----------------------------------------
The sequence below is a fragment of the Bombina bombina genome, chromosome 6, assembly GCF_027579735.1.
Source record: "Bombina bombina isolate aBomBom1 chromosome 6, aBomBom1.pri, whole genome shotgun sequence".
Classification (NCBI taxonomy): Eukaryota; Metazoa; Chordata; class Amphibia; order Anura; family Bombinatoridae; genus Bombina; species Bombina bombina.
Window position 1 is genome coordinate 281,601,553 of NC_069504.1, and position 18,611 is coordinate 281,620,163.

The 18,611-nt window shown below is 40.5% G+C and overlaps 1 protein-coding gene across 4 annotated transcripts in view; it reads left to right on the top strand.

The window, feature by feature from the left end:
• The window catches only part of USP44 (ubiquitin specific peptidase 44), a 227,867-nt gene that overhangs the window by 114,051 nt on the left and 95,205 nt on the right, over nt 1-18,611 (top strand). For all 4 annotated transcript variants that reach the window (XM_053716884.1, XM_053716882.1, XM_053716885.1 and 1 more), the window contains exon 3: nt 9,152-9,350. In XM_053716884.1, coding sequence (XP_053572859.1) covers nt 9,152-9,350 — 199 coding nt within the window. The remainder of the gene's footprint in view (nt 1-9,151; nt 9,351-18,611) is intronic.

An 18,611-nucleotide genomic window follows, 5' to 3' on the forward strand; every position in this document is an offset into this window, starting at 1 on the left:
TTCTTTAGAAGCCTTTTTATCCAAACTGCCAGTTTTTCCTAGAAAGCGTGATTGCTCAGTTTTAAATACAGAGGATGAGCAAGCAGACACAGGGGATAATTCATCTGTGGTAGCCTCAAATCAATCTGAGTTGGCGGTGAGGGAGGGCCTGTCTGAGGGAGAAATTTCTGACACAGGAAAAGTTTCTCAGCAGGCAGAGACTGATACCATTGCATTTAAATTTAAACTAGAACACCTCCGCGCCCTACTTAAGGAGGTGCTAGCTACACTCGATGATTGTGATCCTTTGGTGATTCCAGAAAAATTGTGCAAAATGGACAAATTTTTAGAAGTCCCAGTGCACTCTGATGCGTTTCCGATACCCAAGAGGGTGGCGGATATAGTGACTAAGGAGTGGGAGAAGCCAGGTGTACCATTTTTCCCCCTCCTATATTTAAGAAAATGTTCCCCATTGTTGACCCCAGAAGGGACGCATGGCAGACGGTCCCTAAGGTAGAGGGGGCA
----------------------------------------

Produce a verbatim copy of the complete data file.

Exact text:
The sequence below is a fragment of the Bombina bombina genome, chromosome 6, assembly GCF_027579735.1.
Source record: "Bombina bombina isolate aBomBom1 chromosome 6, aBomBom1.pri, whole genome shotgun sequence".
Classification (NCBI taxonomy): Eukaryota; Metazoa; Chordata; class Amphibia; order Anura; family Bombinatoridae; genus Bombina; species Bombina bombina.
Window position 1 is genome coordinate 281,601,553 of NC_069504.1, and position 18,611 is coordinate 281,620,163.

The 18,611-nt window shown below is 40.5% G+C and overlaps 1 protein-coding gene across 4 annotated transcripts in view; it reads left to right on the top strand.

The window, feature by feature from the left end:
• The window catches only part of USP44 (ubiquitin specific peptidase 44), a 227,867-nt gene that overhangs the window by 114,051 nt on the left and 95,205 nt on the right, over nt 1-18,611 (top strand). For all 4 annotated transcript variants that reach the window (XM_053716884.1, XM_053716882.1, XM_053716885.1 and 1 more), the window contains exon 3: nt 9,152-9,350. In XM_053716884.1, coding sequence (XP_053572859.1) covers nt 9,152-9,350 — 199 coding nt within the window. The remainder of the gene's footprint in view (nt 1-9,151; nt 9,351-18,611) is intronic.

An 18,611-nucleotide genomic window follows, 5' to 3' on the forward strand; every position in this document is an offset into this window, starting at 1 on the left:
TTCTTTAGAAGCCTTTTTATCCAAACTGCCAGTTTTTCCTAGAAAGCGTGATTGCTCAGTTTTAAATACAGAGGATGAGCAAGCAGACACAGGGGATAATTCATCTGTGGTAGCCTCAAATCAATCTGAGTTGGCGGTGAGGGAGGGCCTGTCTGAGGGAGAAATTTCTGACACAGGAAAAGTTTCTCAGCAGGCAGAGACTGATACCATTGCATTTAAATTTAAACTAGAACACCTCCGCGCCCTACTTAAGGAGGTGCTAGCTACACTCGATGATTGTGATCCTTTGGTGATTCCAGAAAAATTGTGCAAAATGGACAAATTTTTAGAAGTCCCAGTGCACTCTGATGCGTTTCCGATACCCAAGAGGGTGGCGGATATAGTGACTAAGGAGTGGGAGAAGCCAGGTGTACCATTTTTCCCCCTCCTATATTTAAGAAAATGTTCCCCATTGTTGACCCCAGAAGGGACGCATGGCAGACGGTCCCTAAGGTAGAGGGGGCA